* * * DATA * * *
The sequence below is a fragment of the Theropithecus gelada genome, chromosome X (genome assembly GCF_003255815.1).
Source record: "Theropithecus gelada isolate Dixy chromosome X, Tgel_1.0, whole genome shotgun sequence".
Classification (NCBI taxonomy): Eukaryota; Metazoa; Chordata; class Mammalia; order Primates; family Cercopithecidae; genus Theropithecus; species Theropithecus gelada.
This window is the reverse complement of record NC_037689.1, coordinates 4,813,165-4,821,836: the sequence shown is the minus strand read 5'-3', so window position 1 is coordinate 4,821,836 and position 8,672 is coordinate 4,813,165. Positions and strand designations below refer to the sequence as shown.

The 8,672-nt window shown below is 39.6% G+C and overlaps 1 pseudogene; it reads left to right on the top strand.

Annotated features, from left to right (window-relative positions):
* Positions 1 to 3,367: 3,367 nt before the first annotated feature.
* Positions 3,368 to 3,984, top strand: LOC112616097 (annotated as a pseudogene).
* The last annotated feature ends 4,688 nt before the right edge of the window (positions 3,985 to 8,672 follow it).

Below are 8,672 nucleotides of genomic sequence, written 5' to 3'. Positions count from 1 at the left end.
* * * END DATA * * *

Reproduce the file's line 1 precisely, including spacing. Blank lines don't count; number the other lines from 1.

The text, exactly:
The sequence below is a fragment of the Theropithecus gelada genome, chromosome X (genome assembly GCF_003255815.1).